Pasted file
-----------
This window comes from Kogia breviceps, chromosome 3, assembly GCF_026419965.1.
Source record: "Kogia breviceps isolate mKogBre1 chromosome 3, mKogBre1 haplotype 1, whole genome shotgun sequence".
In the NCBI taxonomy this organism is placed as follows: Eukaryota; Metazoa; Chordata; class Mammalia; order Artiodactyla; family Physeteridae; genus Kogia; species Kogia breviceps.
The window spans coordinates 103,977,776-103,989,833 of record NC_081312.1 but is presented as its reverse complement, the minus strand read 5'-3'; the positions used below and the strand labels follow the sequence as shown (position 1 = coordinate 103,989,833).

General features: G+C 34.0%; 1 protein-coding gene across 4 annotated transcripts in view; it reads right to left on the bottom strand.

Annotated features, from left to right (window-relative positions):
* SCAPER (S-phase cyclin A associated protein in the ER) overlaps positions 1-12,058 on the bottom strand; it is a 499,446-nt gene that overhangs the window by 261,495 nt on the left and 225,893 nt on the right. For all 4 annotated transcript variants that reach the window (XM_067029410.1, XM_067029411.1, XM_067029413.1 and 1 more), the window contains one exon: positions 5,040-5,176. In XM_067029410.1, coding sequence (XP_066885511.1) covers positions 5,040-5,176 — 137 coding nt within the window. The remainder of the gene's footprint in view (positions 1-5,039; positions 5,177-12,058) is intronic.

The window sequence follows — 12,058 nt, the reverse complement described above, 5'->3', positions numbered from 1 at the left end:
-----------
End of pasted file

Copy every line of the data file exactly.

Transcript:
This window comes from Kogia breviceps, chromosome 3, assembly GCF_026419965.1.
Source record: "Kogia breviceps isolate mKogBre1 chromosome 3, mKogBre1 haplotype 1, whole genome shotgun sequence".
In the NCBI taxonomy this organism is placed as follows: Eukaryota; Metazoa; Chordata; class Mammalia; order Artiodactyla; family Physeteridae; genus Kogia; species Kogia breviceps.
The window spans coordinates 103,977,776-103,989,833 of record NC_081312.1 but is presented as its reverse complement, the minus strand read 5'-3'; the positions used below and the strand labels follow the sequence as shown (position 1 = coordinate 103,989,833).

General features: G+C 34.0%; 1 protein-coding gene across 4 annotated transcripts in view; it reads right to left on the bottom strand.

Annotated features, from left to right (window-relative positions):
* SCAPER (S-phase cyclin A associated protein in the ER) overlaps positions 1-12,058 on the bottom strand; it is a 499,446-nt gene that overhangs the window by 261,495 nt on the left and 225,893 nt on the right. For all 4 annotated transcript variants that reach the window (XM_067029410.1, XM_067029411.1, XM_067029413.1 and 1 more), the window contains one exon: positions 5,040-5,176. In XM_067029410.1, coding sequence (XP_066885511.1) covers positions 5,040-5,176 — 137 coding nt within the window. The remainder of the gene's footprint in view (positions 1-5,039; positions 5,177-12,058) is intronic.

The window sequence follows — 12,058 nt, the reverse complement described above, 5'->3', positions numbered from 1 at the left end: